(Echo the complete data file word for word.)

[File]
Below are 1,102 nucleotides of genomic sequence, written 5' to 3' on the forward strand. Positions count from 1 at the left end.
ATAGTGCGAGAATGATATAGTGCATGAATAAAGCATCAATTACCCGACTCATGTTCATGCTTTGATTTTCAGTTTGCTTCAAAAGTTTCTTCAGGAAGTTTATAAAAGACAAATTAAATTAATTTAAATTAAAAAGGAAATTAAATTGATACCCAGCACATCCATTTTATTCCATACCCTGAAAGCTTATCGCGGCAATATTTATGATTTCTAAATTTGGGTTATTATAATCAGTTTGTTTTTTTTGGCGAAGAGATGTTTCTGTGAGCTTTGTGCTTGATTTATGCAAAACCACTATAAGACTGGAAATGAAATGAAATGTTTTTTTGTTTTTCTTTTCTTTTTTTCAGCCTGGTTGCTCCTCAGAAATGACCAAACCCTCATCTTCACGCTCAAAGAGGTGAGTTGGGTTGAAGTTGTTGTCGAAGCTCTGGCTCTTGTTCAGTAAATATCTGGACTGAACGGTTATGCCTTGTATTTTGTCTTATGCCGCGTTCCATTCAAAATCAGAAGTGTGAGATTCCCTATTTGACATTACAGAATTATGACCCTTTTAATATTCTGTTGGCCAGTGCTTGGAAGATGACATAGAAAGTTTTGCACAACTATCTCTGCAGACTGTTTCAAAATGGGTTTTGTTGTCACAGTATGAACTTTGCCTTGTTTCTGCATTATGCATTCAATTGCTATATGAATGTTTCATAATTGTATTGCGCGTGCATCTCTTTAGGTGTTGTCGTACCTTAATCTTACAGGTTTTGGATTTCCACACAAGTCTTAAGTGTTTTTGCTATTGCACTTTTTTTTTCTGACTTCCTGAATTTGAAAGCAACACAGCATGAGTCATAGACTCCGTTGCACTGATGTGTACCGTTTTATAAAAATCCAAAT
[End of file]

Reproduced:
Below are 1,102 nucleotides of genomic sequence, written 5' to 3' on the forward strand. Positions count from 1 at the left end.
ATAGTGCGAGAATGATATAGTGCATGAATAAAGCATCAATTACCCGACTCATGTTCATGCTTTGATTTTCAGTTTGCTTCAAAAGTTTCTTCAGGAAGTTTATAAAAGACAAATTAAATTAATTTAAATTAAAAAGGAAATTAAATTGATACCCAGCACATCCATTTTATTCCATACCCTGAAAGCTTATCGCGGCAATATTTATGATTTCTAAATTTGGGTTATTATAATCAGTTTGTTTTTTTTGGCGAAGAGATGTTTCTGTGAGCTTTGTGCTTGATTTATGCAAAACCACTATAAGACTGGAAATGAAATGAAATGTTTTTTTGTTTTTCTTTTCTTTTTTTCAGCCTGGTTGCTCCTCAGAAATGACCAAACCCTCATCTTCACGCTCAAAGAGGTGAGTTGGGTTGAAGTTGTTGTCGAAGCTCTGGCTCTTGTTCAGTAAATATCTGGACTGAACGGTTATGCCTTGTATTTTGTCTTATGCCGCGTTCCATTCAAAATCAGAAGTGTGAGATTCCCTATTTGACATTACAGAATTATGACCCTTTTAATATTCTGTTGGCCAGTGCTTGGAAGATGACATAGAAAGTTTTGCACAACTATCTCTGCAGACTGTTTCAAAATGGGTTTTGTTGTCACAGTATGAACTTTGCCTTGTTTCTGCATTATGCATTCAATTGCTATATGAATGTTTCATAATTGTATTGCGCGTGCATCTCTTTAGGTGTTGTCGTACCTTAATCTTACAGGTTTTGGATTTCCACACAAGTCTTAAGTGTTTTTGCTATTGCACTTTTTTTTTCTGACTTCCTGAATTTGAAAGCAACACAGCATGAGTCATAGACTCCGTTGCACTGATGTGTACCGTTTTATAAAAATCCAAAT